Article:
The Avielle Foundation was created by the parents of first-grader Avielle Rose Richman, who was killed at Sandy Hook Elementary School on December 14, 2012. The foundation aims to fund research that explores what leads people like Sandy Hook shooter Adam Lanza to commit such violent acts. Avielle hasn't provided any grants yet, but it has received a lot of press and it recently named three members of the scientific advisory board (SAB) that will guide its funding.
Examining the careers and scientific interests of these members will provide a look into the projects that the Avielle Foundation may be interested in supporting.
Dr. Terrie E. Moffitt is a brain health expert and professor of neuroscience at Duke University and the Institute of Psychology at King's College London. Her interests are in antisocial, violent, and criminal behavior, but also depression, psychosis, and substance abuse. Moffit has codirected several longitudinal studies and looks into the genetic and environmental origins of psychiatric disorders.
Dr. John H. Krystal is the chair of the Department of Psychiatry at the Yale University School of Medicine and chief of psychiatry at Yale-New Haven Hospital. He is the author of more than 400 papers investigating the neurobiology and treatment of addiction and mental disorders, and he aims to integrate psychopharmacology, neuroimaging, and molecular genetics.
Dr. James Blair is the chief of the unit on Affective Cognitive Neuroscience at the National Institute of Mental Health. His interest is in the neuro-cognitive systems of affect and how they are distorted as a part of mood and anxiety disorders. Specifically, his focus is on youth conduct disorder. In researching these topics, he relies on neuropsychology and functional imaging, psychopharmacology, and molecular genetics.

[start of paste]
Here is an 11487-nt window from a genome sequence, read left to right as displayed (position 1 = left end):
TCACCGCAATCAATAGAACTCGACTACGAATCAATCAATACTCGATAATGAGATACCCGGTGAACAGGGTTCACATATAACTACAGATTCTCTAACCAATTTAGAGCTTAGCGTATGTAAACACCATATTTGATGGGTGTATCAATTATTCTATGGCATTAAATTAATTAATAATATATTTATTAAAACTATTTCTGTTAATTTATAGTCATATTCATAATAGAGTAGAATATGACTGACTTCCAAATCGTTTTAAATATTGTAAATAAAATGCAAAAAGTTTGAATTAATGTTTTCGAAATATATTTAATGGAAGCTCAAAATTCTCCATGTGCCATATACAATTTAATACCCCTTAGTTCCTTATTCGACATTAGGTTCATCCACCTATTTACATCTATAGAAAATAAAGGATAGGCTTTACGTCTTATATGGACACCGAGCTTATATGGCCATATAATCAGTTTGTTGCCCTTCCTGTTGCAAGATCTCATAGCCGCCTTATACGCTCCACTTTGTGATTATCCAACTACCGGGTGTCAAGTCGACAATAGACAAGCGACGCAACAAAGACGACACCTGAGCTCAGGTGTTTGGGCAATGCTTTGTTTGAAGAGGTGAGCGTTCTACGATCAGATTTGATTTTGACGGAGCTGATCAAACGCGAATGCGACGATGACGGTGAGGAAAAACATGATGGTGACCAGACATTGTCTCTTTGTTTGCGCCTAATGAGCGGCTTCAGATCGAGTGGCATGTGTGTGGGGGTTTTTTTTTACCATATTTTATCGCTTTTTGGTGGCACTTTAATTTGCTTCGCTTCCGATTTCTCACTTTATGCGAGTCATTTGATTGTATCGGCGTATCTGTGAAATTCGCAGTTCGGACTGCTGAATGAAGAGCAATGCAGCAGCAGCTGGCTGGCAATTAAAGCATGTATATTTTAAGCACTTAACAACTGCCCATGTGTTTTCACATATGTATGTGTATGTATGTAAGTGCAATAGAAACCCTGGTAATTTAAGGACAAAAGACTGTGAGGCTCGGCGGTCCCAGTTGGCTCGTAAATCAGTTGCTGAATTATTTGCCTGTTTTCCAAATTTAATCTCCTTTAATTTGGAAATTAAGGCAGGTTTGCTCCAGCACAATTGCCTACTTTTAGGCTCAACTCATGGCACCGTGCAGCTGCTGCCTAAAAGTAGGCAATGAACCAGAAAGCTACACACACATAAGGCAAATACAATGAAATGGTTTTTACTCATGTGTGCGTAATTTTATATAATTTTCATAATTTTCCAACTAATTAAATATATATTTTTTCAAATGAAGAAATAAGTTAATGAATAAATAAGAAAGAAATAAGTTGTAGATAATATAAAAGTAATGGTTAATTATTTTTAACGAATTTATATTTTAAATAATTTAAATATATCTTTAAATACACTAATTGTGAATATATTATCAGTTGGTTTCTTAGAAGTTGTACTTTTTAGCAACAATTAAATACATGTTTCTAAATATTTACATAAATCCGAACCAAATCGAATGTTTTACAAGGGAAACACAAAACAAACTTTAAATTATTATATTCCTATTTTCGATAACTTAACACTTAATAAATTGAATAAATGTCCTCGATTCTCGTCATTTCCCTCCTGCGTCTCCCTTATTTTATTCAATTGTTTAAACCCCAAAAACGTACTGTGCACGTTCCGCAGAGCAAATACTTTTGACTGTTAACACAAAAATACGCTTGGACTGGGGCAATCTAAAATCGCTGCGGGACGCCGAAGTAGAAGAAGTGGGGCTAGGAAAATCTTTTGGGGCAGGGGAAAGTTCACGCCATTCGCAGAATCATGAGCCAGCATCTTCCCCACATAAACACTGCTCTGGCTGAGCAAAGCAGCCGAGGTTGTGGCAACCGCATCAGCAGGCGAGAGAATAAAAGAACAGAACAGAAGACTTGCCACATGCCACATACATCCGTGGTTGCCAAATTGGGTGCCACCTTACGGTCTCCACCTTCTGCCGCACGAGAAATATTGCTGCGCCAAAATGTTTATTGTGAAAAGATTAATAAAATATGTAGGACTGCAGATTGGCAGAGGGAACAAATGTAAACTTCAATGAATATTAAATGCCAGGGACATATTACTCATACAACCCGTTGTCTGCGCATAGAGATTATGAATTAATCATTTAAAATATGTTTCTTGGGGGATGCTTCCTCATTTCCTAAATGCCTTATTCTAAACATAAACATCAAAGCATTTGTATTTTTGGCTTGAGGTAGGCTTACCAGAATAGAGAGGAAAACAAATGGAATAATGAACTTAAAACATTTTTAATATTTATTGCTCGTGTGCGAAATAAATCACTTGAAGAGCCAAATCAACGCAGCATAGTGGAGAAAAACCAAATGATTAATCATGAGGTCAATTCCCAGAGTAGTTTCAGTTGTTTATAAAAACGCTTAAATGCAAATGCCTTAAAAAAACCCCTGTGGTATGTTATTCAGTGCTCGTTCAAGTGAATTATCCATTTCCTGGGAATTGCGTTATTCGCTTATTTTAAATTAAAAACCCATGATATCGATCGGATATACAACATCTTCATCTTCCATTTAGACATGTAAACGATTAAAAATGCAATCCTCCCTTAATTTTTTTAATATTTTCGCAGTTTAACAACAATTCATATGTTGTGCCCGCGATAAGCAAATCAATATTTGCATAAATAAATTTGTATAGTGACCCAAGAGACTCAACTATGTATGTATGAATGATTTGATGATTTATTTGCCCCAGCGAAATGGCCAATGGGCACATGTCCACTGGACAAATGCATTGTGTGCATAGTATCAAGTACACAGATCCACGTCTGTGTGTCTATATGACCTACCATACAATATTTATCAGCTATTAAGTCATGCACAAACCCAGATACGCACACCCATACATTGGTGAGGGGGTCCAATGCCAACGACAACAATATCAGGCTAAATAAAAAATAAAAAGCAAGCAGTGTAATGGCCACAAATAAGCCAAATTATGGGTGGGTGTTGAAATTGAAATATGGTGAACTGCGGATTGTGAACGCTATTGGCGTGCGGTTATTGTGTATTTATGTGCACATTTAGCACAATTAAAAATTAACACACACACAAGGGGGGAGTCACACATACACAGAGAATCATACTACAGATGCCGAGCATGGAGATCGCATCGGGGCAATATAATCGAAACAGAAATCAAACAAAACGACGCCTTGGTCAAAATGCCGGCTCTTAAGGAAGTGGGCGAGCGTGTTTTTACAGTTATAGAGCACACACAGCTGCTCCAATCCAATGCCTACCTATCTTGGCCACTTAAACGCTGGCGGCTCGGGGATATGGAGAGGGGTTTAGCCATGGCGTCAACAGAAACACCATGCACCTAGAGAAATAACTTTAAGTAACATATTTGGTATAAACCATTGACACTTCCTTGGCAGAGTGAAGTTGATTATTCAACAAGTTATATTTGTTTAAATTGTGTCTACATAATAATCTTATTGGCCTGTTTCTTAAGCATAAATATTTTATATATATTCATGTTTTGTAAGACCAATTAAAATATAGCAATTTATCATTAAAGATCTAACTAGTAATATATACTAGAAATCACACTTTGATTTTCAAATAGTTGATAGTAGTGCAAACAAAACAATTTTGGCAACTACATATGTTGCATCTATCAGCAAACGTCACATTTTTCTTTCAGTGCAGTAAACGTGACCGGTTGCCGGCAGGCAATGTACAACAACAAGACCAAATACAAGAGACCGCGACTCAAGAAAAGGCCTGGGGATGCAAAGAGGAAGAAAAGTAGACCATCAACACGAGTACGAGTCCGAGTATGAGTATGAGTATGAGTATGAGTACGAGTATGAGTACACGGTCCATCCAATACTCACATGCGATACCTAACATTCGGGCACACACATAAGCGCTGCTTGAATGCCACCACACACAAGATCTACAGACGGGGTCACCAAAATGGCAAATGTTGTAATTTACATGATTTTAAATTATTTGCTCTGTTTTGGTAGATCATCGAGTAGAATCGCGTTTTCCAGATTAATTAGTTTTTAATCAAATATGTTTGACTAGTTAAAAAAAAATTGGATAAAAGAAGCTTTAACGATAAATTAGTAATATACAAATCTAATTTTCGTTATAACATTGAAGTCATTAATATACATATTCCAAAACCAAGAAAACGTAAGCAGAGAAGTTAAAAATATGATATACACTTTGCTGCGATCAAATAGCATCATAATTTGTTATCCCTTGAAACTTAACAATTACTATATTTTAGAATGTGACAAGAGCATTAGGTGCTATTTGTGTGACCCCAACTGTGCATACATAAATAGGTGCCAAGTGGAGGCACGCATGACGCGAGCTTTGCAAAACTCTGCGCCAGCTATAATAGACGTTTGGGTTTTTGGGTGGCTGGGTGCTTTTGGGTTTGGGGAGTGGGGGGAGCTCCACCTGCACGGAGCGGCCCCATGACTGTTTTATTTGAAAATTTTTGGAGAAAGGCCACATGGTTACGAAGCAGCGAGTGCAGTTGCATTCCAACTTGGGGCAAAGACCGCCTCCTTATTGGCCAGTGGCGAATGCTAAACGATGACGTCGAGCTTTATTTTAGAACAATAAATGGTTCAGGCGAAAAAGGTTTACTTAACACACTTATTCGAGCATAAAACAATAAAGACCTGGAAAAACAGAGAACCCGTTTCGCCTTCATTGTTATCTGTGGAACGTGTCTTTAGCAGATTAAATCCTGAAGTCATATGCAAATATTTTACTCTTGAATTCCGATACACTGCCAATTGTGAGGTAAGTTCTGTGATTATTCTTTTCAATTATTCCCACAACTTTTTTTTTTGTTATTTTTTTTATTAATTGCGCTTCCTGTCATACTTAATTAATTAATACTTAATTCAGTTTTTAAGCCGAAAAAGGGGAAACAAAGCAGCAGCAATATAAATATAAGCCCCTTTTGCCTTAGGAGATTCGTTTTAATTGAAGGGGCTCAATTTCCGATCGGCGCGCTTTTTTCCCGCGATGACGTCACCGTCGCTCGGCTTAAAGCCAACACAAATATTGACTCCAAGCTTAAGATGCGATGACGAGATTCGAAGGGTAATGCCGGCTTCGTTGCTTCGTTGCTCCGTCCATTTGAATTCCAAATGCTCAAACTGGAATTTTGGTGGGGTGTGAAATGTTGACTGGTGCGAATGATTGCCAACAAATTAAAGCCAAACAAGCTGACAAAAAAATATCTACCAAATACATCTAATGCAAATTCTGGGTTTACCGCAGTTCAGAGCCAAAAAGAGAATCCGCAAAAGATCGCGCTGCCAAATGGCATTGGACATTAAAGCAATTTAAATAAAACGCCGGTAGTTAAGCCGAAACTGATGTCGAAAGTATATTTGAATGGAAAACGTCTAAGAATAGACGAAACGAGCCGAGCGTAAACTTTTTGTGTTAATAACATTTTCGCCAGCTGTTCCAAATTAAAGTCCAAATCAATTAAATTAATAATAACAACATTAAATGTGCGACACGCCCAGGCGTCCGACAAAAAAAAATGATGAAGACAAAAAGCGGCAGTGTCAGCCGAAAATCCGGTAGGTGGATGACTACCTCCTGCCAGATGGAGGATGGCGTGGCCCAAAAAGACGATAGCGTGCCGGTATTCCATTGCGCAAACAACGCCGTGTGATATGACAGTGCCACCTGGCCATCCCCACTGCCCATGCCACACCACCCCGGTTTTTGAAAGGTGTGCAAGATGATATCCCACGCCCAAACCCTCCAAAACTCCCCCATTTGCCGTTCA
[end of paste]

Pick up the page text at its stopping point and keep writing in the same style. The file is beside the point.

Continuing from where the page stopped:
As the grantmaking of the Avielle Foundation gets underway, it will begin to implement its "two-pronged" approach to reducing violence. First, the foundation aims to further innovating brain health research, education, and policy. And secondly, it hopes to promote community engagement and responsbility in preventing violence. By reducing the barriers to finding mental health treatment, Avielle hopes to detect and treat those who are at risk of violent behavior before they act.
The foundation hopes to begin reviewing grant applications late this year.